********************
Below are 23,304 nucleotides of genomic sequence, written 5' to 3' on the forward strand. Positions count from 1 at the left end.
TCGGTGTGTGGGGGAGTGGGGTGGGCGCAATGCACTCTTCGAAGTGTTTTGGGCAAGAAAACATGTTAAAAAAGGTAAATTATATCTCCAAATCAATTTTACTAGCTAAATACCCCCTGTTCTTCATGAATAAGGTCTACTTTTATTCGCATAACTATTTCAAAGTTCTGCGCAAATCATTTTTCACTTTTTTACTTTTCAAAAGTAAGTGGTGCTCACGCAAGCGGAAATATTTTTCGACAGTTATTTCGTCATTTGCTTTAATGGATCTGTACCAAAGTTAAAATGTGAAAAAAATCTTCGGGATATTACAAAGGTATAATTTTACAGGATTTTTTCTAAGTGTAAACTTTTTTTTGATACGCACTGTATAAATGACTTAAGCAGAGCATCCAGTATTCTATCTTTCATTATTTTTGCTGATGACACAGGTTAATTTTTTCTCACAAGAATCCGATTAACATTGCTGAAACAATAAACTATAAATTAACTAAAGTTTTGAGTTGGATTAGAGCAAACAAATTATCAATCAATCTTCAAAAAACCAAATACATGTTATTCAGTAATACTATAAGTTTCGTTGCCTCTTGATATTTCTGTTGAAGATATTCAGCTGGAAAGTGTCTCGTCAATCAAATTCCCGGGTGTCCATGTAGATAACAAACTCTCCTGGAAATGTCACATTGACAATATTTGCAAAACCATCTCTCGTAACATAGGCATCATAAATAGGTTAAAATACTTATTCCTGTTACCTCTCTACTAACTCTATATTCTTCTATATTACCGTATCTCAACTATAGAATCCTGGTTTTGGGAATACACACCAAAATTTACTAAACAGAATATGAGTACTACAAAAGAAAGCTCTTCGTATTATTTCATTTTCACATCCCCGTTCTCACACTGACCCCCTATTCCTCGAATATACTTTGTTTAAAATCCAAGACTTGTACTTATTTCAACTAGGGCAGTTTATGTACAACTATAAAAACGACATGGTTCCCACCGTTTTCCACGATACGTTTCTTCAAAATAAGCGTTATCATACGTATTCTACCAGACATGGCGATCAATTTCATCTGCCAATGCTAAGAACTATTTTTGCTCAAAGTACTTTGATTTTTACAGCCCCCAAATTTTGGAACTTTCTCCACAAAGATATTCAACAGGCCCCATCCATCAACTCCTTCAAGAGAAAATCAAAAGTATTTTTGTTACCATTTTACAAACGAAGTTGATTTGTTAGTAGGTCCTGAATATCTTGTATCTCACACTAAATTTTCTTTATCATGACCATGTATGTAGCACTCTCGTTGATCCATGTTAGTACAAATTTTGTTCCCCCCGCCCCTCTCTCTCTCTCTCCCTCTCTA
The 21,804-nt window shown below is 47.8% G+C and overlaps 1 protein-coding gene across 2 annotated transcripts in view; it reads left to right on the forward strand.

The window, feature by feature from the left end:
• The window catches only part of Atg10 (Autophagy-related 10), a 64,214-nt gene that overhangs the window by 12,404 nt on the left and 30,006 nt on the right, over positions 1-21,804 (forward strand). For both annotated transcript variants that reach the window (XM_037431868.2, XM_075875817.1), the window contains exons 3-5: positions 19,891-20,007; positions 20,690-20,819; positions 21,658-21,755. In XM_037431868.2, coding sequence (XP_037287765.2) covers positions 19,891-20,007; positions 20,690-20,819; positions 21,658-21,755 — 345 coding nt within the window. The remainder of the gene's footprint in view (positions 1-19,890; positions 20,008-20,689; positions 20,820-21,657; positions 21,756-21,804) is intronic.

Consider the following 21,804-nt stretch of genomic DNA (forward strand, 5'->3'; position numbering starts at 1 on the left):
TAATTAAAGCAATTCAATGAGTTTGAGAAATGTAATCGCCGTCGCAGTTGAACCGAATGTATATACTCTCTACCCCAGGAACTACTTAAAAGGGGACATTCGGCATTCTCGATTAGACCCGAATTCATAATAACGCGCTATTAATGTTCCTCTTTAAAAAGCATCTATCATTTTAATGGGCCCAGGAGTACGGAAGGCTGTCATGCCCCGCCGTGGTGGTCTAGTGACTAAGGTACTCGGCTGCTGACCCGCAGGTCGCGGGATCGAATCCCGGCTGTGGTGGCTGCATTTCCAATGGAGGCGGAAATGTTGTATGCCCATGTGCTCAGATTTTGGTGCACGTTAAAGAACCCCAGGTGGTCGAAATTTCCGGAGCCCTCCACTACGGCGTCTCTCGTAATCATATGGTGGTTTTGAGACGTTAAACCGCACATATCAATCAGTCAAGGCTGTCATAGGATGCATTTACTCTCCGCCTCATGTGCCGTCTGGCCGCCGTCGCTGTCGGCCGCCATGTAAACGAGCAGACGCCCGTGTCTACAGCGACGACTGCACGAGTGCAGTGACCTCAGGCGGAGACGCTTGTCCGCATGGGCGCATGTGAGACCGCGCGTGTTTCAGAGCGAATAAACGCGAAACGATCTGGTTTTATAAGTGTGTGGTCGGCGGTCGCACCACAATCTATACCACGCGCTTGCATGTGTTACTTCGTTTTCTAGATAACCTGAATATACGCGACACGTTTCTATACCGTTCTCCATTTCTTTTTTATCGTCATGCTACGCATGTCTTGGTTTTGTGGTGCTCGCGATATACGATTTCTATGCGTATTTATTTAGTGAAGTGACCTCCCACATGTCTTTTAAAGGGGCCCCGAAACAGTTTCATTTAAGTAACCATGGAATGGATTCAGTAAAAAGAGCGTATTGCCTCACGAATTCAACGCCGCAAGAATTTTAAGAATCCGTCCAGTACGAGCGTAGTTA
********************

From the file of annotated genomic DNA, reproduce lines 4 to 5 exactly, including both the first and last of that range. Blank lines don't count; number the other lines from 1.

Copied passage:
The window, feature by feature from the left end:
• The window catches only part of Atg10 (Autophagy-related 10), a 64,214-nt gene that overhangs the window by 12,404 nt on the left and 30,006 nt on the right, over positions 1-21,804 (forward strand). For both annotated transcript variants that reach the window (XM_037431868.2, XM_075875817.1), the window contains exons 3-5: positions 19,891-20,007; positions 20,690-20,819; positions 21,658-21,755. In XM_037431868.2, coding sequence (XP_037287765.2) covers positions 19,891-20,007; positions 20,690-20,819; positions 21,658-21,755 — 345 coding nt within the window. The remainder of the gene's footprint in view (positions 1-19,890; positions 20,008-20,689; positions 20,820-21,657; positions 21,756-21,804) is intronic.